His Indian enemies forgave the chastisement he had inflicted on them and honored him. In times of peace they would come to him frequently for advice. And in his latter days, the chiefs would make state visits to his home on the Nolichucky River. "John Sevier is a good man" — so declared the Cherokee, Old Tassel, making himself the spokesman of history.
Sevier had survived his old friend, co‑founder with him of Watauga, by one year. James Robertson had died in 1814 at the age of seventy-two, among the Chickasaws, and his body, like that of his fellow pioneer, was buried in an Indian town and lay there until 1825, when it was removed to Nashville.b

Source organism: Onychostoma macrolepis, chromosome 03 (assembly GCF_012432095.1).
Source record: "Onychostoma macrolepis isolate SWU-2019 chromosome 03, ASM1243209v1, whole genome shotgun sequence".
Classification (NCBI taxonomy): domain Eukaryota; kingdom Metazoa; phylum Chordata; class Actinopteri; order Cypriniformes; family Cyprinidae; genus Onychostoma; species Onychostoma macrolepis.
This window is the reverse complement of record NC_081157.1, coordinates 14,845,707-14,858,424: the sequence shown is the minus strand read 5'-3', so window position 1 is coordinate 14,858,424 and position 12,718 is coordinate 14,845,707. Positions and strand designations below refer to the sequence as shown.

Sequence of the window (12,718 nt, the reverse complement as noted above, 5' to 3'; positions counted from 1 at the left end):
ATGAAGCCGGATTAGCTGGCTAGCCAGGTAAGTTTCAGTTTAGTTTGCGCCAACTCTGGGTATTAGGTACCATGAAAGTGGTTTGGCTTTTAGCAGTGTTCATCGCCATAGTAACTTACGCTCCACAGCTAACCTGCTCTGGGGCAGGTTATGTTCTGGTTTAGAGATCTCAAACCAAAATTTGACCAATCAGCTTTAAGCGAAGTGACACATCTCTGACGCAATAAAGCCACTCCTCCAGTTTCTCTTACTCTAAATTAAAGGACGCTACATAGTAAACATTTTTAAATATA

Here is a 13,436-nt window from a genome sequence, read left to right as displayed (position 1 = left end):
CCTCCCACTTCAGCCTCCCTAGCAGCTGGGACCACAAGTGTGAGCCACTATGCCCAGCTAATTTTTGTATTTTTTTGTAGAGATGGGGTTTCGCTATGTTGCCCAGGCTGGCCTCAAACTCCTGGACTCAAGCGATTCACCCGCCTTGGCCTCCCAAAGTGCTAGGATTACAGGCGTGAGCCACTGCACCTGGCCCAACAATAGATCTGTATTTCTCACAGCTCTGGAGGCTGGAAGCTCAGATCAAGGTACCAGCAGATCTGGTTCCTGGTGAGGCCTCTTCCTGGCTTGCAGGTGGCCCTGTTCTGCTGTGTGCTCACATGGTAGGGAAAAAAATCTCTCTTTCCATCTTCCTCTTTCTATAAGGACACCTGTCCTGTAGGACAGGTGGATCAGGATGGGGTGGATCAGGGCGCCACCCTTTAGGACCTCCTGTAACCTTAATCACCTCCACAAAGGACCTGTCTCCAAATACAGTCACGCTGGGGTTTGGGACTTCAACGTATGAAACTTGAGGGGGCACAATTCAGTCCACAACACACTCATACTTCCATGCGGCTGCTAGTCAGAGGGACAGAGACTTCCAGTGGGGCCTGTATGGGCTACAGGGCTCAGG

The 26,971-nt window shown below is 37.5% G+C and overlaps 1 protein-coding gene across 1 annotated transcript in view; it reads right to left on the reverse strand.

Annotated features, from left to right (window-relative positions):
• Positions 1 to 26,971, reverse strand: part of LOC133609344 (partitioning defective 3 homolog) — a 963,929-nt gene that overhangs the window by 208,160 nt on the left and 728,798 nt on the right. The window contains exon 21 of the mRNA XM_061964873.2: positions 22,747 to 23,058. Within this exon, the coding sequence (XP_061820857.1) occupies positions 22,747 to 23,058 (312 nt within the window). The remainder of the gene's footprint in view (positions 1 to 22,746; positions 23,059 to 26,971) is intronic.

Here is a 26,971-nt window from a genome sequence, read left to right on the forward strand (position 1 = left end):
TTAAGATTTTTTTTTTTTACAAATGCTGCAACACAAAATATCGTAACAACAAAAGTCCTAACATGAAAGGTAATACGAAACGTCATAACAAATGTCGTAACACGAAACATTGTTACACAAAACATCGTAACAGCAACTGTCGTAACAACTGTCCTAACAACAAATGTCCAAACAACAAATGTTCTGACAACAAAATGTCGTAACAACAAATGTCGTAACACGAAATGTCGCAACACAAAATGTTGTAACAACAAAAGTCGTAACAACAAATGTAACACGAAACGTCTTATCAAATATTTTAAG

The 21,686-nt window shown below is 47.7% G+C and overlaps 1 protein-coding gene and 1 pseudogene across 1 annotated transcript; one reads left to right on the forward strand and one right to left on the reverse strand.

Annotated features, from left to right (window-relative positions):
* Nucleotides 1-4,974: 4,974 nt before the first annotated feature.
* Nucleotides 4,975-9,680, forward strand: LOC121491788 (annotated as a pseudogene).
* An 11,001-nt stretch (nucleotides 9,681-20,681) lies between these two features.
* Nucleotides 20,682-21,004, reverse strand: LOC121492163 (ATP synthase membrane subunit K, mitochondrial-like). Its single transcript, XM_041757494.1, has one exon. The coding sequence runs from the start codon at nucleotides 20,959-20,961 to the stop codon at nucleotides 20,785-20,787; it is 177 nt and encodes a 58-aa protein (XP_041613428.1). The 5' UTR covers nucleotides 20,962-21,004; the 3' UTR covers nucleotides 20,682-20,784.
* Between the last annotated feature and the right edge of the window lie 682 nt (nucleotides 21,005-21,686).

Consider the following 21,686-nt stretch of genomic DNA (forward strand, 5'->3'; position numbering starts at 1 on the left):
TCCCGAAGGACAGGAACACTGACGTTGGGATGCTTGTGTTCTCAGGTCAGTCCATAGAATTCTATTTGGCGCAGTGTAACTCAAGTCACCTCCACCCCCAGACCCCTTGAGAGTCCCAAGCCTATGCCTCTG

What of the red tribes who had fought these great pioneers for the wide land of the Old Southwest and who in the end had received their dust and treasured it with honor in the little soil remaining to them? Always the new boundary lines drew closer in, and the red men's foothold narrowed before the pushing trend of the whites. The day came soon when there was no longer room for p271 them in the land of their fathers. But far off across the great river there was a land the white man did not covet yet. Thither at last the tribes — Cherokee, Choctaw, Chickasaw, and Creek — took their way. With wives and children, maids and youths, the old and the young, with all their goods, their cattle and horses, in the company of a regiment of American troops, they — like the white men who had superseded them — turned westward. In their faces also was the red color of the west, but not newly there. From the beginning of their race, Destiny had painted them with the hue of the brief hour of the dying sun.